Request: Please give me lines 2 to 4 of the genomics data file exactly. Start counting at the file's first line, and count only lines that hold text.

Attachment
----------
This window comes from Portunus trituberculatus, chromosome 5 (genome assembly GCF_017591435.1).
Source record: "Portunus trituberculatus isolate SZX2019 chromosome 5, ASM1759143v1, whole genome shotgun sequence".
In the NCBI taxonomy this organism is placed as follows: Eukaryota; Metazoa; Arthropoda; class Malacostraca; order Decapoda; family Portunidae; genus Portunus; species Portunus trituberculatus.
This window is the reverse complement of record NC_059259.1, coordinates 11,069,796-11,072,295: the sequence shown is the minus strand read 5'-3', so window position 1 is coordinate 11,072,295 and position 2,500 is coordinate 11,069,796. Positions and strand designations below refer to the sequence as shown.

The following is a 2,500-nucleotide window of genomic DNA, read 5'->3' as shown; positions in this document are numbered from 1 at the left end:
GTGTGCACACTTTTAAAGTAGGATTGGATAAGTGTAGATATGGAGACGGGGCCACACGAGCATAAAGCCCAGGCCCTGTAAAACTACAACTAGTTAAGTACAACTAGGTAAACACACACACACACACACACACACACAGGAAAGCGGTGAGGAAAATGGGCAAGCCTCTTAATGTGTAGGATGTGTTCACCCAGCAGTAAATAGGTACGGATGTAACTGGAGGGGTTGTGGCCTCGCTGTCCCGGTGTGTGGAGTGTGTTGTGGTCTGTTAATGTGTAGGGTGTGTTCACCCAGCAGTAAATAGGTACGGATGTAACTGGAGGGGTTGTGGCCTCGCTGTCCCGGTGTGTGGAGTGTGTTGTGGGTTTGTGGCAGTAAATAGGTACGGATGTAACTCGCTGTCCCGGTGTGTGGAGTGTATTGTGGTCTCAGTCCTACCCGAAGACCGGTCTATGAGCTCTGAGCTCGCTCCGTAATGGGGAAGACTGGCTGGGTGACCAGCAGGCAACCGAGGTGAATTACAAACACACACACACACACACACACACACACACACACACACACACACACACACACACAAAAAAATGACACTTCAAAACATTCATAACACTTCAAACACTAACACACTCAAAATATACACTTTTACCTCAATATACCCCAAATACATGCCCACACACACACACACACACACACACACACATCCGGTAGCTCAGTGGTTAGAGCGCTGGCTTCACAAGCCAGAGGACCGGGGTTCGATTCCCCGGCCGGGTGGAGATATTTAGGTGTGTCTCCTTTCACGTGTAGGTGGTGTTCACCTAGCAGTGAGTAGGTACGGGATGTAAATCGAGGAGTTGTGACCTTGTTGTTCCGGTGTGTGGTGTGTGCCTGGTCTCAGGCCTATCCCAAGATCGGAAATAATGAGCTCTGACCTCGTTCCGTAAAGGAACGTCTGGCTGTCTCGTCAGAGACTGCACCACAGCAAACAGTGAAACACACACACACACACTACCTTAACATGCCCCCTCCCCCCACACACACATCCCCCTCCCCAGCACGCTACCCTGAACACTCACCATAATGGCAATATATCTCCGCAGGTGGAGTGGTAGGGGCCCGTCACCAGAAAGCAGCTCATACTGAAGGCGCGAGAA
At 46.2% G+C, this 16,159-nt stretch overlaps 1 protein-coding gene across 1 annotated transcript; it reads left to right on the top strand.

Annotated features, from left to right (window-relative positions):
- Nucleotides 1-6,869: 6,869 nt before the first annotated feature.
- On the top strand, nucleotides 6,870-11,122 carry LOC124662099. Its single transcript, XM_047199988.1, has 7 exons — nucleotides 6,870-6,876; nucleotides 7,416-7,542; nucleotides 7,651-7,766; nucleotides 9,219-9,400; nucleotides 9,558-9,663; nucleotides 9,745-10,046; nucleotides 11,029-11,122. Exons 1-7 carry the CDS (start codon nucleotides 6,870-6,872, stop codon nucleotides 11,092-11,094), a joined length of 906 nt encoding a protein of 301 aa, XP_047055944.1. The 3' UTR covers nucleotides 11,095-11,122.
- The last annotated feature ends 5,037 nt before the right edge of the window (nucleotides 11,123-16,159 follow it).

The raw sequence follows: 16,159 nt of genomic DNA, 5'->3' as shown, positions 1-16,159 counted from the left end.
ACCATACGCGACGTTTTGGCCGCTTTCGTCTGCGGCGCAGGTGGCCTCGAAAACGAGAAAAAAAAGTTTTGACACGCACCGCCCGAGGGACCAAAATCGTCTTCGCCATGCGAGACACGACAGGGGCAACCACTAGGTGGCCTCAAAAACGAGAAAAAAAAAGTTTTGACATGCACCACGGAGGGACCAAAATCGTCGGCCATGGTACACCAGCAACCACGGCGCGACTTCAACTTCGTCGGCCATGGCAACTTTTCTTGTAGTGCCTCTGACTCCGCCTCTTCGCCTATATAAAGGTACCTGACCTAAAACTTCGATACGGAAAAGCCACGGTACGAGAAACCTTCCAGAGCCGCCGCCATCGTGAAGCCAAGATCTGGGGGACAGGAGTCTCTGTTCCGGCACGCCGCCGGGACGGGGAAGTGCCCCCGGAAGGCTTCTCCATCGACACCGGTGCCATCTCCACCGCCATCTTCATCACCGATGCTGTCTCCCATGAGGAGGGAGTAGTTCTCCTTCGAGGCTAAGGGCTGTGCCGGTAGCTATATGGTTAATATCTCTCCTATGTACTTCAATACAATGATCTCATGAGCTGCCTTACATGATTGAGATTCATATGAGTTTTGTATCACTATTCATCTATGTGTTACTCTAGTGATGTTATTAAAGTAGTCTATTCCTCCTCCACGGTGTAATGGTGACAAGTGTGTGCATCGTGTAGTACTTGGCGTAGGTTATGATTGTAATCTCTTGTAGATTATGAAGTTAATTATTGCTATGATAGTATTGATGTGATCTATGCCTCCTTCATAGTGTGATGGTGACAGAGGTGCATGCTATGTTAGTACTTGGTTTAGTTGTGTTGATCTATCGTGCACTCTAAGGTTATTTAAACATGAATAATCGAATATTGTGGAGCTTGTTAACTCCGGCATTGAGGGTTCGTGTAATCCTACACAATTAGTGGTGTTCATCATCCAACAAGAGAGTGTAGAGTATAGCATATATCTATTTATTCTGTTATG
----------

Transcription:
Source record: "Portunus trituberculatus isolate SZX2019 chromosome 5, ASM1759143v1, whole genome shotgun sequence".
In the NCBI taxonomy this organism is placed as follows: Eukaryota; Metazoa; Arthropoda; class Malacostraca; order Decapoda; family Portunidae; genus Portunus; species Portunus trituberculatus.
This window is the reverse complement of record NC_059259.1, coordinates 11,069,796-11,072,295: the sequence shown is the minus strand read 5'-3', so window position 1 is coordinate 11,072,295 and position 2,500 is coordinate 11,069,796. Positions and strand designations below refer to the sequence as shown.